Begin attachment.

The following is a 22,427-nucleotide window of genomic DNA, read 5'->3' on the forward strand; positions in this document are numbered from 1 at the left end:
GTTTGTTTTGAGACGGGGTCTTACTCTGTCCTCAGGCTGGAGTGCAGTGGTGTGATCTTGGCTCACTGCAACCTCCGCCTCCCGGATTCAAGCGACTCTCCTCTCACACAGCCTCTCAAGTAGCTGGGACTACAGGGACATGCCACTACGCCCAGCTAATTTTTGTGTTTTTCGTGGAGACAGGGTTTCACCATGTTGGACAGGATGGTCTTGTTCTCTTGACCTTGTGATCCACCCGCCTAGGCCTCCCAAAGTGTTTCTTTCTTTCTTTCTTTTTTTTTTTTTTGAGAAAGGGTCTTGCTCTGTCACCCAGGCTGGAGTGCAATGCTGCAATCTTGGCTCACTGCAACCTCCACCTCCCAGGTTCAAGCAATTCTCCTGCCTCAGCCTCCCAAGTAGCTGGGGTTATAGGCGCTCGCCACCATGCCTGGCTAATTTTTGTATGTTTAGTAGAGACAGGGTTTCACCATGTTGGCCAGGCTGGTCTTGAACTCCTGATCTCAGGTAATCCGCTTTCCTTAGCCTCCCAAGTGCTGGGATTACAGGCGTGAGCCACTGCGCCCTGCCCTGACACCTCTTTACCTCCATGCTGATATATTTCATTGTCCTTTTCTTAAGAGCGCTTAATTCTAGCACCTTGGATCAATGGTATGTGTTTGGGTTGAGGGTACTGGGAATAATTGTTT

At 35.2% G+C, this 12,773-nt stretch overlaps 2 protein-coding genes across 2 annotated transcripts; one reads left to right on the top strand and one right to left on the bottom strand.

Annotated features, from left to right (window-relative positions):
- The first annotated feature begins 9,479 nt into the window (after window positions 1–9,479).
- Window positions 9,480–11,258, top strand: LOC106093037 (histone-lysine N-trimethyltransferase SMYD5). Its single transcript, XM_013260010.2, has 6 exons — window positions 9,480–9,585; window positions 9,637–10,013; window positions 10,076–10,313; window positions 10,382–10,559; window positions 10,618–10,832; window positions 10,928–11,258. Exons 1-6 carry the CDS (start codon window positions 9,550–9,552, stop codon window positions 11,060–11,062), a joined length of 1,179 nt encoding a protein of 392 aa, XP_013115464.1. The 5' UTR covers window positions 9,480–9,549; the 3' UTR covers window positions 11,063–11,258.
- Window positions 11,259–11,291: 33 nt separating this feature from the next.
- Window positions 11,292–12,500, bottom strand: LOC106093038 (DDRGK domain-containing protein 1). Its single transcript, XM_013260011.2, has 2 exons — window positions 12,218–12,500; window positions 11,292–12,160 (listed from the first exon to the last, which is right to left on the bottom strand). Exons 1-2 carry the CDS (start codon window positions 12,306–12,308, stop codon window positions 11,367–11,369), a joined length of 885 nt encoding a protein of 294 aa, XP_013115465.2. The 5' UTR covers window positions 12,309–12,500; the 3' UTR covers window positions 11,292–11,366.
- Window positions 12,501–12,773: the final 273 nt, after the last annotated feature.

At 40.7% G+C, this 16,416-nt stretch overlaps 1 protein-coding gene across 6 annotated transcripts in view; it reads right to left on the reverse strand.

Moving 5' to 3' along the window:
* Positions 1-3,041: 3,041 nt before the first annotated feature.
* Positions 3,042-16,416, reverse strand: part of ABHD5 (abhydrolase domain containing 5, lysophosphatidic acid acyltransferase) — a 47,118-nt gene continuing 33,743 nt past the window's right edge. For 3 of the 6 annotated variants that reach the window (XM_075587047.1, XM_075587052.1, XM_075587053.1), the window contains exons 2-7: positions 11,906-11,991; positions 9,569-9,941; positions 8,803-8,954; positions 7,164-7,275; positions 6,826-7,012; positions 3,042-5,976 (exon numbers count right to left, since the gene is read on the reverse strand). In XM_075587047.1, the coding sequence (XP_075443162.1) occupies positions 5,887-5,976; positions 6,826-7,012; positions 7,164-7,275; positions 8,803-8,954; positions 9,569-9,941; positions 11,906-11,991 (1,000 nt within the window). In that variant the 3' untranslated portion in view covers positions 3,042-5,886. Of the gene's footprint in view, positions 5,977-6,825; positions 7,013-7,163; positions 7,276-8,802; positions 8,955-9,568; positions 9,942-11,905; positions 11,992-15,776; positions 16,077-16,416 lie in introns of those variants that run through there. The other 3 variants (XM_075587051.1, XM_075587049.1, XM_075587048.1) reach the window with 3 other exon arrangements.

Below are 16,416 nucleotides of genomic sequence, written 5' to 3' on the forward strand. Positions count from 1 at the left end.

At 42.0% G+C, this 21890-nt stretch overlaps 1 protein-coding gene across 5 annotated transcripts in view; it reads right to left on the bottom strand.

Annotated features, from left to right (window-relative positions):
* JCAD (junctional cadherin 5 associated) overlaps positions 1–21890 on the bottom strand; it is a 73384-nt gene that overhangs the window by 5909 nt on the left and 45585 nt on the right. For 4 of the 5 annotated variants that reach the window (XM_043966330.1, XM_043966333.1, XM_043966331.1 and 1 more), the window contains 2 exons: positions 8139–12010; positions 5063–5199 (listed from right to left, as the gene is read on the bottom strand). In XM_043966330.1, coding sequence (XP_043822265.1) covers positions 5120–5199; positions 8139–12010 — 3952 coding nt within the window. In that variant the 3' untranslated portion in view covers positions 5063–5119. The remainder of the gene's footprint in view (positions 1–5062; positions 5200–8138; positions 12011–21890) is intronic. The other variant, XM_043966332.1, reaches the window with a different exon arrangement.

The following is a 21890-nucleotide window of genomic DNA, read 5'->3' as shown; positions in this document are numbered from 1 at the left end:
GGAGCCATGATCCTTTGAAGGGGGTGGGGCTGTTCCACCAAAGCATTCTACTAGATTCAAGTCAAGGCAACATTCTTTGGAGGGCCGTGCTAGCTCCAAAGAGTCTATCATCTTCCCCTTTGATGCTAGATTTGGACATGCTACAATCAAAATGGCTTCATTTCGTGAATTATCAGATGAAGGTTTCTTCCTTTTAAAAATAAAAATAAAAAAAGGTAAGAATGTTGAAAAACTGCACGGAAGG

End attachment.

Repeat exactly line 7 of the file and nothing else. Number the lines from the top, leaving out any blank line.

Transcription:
- Window positions 11,259–11,291: 33 nt separating this feature from the next.